Jesus said his yoke is easy. Elijah and I share the glory-garments whose threads of hope and mercy and grace never unravel. That mercy means “a fierce, bonding love—as between committed lovers,” my relationship is knitted to the Spirit, to Christ, tightly, as a three-cord strand, which cannot be severed. My circumstances are no match for this holy-woven bond—which evokes the image of a DNA strand shared with the Creator.

It is hard-holy to talk about hopelessness. The scriptures teach about hope. The Bible asks, “Where does your hope come from?” The answer should be, “from the maker of heaven and earth.” That is amazing and true until one finds oneself devoid of a relationship with the maker of heaven and earth.

The Bible challenges believers to always be ready to give an answer for their hope. What if we cannot think of anything?

Mystical hope invites me to look beyond the conventional meaning of hope and be open to “a reality that is neither apparent to the senses nor obvious to the intelligence.” Another way to look at mystical hope is as “atemporal—that is out(side) of time.” Mystical hope enmeshed in a field of energy drawing me to the center of the Divine Creator. Can such a force be resisted? And to what end does the Holy One inhabit this cosmic force? Musician David Crowder writes:

He is jealous for me – Loves like a hurricane, I am the tree – Bending beneath the weight of His wind and mercy…

When all of the sudden I am unaware of these afflictions eclipsed by glory – And I realize just how beautiful You are – And how great your affections are for me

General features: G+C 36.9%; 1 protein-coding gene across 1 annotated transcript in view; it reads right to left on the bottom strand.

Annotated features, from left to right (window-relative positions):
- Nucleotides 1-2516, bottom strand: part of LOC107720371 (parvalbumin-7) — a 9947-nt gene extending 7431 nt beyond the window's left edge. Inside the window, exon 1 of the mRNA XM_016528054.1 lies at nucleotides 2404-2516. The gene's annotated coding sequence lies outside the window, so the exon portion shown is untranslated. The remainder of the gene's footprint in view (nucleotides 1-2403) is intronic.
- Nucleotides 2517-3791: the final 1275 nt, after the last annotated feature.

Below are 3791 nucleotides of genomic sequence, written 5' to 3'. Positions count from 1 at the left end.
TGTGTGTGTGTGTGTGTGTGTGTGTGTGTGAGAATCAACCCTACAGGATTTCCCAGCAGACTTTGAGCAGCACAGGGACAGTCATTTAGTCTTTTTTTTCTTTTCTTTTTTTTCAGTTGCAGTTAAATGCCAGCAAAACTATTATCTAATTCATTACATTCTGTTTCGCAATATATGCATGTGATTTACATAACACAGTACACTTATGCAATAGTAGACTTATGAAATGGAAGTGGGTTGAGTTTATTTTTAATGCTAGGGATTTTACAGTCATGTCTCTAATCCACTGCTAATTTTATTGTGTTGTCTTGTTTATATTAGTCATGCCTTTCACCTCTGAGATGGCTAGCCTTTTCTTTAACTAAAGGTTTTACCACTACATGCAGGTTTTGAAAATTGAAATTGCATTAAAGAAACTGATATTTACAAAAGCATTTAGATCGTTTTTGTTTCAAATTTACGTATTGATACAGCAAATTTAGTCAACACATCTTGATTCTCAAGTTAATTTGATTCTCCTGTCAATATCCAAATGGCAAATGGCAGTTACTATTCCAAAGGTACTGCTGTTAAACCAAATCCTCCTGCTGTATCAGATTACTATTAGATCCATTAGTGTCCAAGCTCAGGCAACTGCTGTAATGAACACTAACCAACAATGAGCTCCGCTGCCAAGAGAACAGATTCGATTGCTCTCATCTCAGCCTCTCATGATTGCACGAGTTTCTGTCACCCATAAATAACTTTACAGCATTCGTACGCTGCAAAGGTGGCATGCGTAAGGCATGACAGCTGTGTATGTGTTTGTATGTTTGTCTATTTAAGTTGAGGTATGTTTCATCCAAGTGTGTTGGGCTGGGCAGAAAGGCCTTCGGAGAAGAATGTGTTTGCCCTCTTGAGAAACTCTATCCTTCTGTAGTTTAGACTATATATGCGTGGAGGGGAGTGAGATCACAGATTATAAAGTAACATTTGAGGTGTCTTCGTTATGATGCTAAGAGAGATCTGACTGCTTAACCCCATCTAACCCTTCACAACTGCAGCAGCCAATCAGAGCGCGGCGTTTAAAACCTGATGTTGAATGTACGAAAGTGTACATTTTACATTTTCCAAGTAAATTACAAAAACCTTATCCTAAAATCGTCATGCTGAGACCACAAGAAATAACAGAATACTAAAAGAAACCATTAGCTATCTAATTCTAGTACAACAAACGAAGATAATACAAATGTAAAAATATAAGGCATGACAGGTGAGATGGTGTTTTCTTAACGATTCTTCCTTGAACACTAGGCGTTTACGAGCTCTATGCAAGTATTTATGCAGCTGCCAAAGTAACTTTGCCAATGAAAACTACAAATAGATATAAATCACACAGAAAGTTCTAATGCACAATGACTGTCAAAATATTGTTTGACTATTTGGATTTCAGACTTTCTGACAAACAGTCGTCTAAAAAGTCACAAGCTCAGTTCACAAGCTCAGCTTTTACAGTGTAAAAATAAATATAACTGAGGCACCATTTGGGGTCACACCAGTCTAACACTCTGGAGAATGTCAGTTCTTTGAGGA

I remember last year floating in the pool at my son’s house. I have been a pool-floater all my life. But this time, I surrendered my entire body to a horizontal position. My ears were submerged, and warm, placid water encircled the majority of my face. My body was relaxed as my arms and legs dangled just below the surface of the water. Embracing mystical hope is like this full-body, surrender-floating. The permission to embrace something new and explore new ways of being can be fabulous albeit tentative. The surface matters because that is the place of greatest exposure. However, the deep waters hold all the mystery. 

Restoration of Hope

No matter how you are  emotionally, mentally, and physically, invite hope into your life.

Allow hope to enter into your mind.

Allow hope to enter into your spirit.

Allow hope to enter into your body.

 Allow yourself to be filled with hope.

Imagine the Spirit stirring up newness, finding the dead places that exist within you, and creating a meadow of flowers there.

Let hope fill your mind with purpose and direction.

Let hope fill your spirit with life and enthusiasm.

Let hope fill your heart and draw you into renewed love today.

Today: I rest in a sense of restored hope.

Joyce Rupp